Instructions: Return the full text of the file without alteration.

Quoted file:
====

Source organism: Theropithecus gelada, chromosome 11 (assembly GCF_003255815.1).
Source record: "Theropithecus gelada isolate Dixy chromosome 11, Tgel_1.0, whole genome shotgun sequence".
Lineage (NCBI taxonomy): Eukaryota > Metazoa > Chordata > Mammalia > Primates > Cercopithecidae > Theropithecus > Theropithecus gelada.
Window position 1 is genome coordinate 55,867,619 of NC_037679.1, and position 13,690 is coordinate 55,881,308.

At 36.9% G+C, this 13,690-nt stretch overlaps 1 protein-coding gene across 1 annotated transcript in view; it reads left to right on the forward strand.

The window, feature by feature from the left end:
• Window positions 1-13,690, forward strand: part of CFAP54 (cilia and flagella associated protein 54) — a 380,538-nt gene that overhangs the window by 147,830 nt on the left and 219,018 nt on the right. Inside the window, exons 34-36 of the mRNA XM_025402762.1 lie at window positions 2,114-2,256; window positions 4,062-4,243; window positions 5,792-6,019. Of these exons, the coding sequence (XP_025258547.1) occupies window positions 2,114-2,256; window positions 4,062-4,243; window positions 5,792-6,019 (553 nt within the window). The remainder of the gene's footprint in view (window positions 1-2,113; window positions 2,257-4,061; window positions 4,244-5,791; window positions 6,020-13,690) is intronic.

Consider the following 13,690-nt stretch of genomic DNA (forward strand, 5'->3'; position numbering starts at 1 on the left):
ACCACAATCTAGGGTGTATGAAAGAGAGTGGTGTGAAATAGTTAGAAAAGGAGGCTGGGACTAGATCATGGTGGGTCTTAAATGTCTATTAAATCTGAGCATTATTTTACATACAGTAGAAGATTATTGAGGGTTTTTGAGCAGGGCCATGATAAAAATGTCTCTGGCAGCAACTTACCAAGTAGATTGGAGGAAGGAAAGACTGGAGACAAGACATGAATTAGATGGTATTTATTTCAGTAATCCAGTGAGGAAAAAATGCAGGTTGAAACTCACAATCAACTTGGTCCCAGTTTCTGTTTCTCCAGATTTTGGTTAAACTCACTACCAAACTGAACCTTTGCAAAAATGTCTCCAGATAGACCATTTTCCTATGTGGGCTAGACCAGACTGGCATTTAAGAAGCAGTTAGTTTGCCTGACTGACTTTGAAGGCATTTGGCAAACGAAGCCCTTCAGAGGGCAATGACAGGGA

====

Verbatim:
Source organism: Theropithecus gelada, chromosome 11 (assembly GCF_003255815.1).
Source record: "Theropithecus gelada isolate Dixy chromosome 11, Tgel_1.0, whole genome shotgun sequence".
Lineage (NCBI taxonomy): Eukaryota > Metazoa > Chordata > Mammalia > Primates > Cercopithecidae > Theropithecus > Theropithecus gelada.
Window position 1 is genome coordinate 55,867,619 of NC_037679.1, and position 13,690 is coordinate 55,881,308.

At 36.9% G+C, this 13,690-nt stretch overlaps 1 protein-coding gene across 1 annotated transcript in view; it reads left to right on the forward strand.

The window, feature by feature from the left end:
• Window positions 1-13,690, forward strand: part of CFAP54 (cilia and flagella associated protein 54) — a 380,538-nt gene that overhangs the window by 147,830 nt on the left and 219,018 nt on the right. Inside the window, exons 34-36 of the mRNA XM_025402762.1 lie at window positions 2,114-2,256; window positions 4,062-4,243; window positions 5,792-6,019. Of these exons, the coding sequence (XP_025258547.1) occupies window positions 2,114-2,256; window positions 4,062-4,243; window positions 5,792-6,019 (553 nt within the window). The remainder of the gene's footprint in view (window positions 1-2,113; window positions 2,257-4,061; window positions 4,244-5,791; window positions 6,020-13,690) is intronic.

Consider the following 13,690-nt stretch of genomic DNA (forward strand, 5'->3'; position numbering starts at 1 on the left):
ACCACAATCTAGGGTGTATGAAAGAGAGTGGTGTGAAATAGTTAGAAAAGGAGGCTGGGACTAGATCATGGTGGGTCTTAAATGTCTATTAAATCTGAGCATTATTTTACATACAGTAGAAGATTATTGAGGGTTTTTGAGCAGGGCCATGATAAAAATGTCTCTGGCAGCAACTTACCAAGTAGATTGGAGGAAGGAAAGACTGGAGACAAGACATGAATTAGATGGTATTTATTTCAGTAATCCAGTGAGGAAAAAATGCAGGTTGAAACTCACAATCAACTTGGTCCCAGTTTCTGTTTCTCCAGATTTTGGTTAAACTCACTACCAAACTGAACCTTTGCAAAAATGTCTCCAGATAGACCATTTTCCTATGTGGGCTAGACCAGACTGGCATTTAAGAAGCAGTTAGTTTGCCTGACTGACTTTGAAGGCATTTGGCAAACGAAGCCCTTCAGAGGGCAATGACAGGGA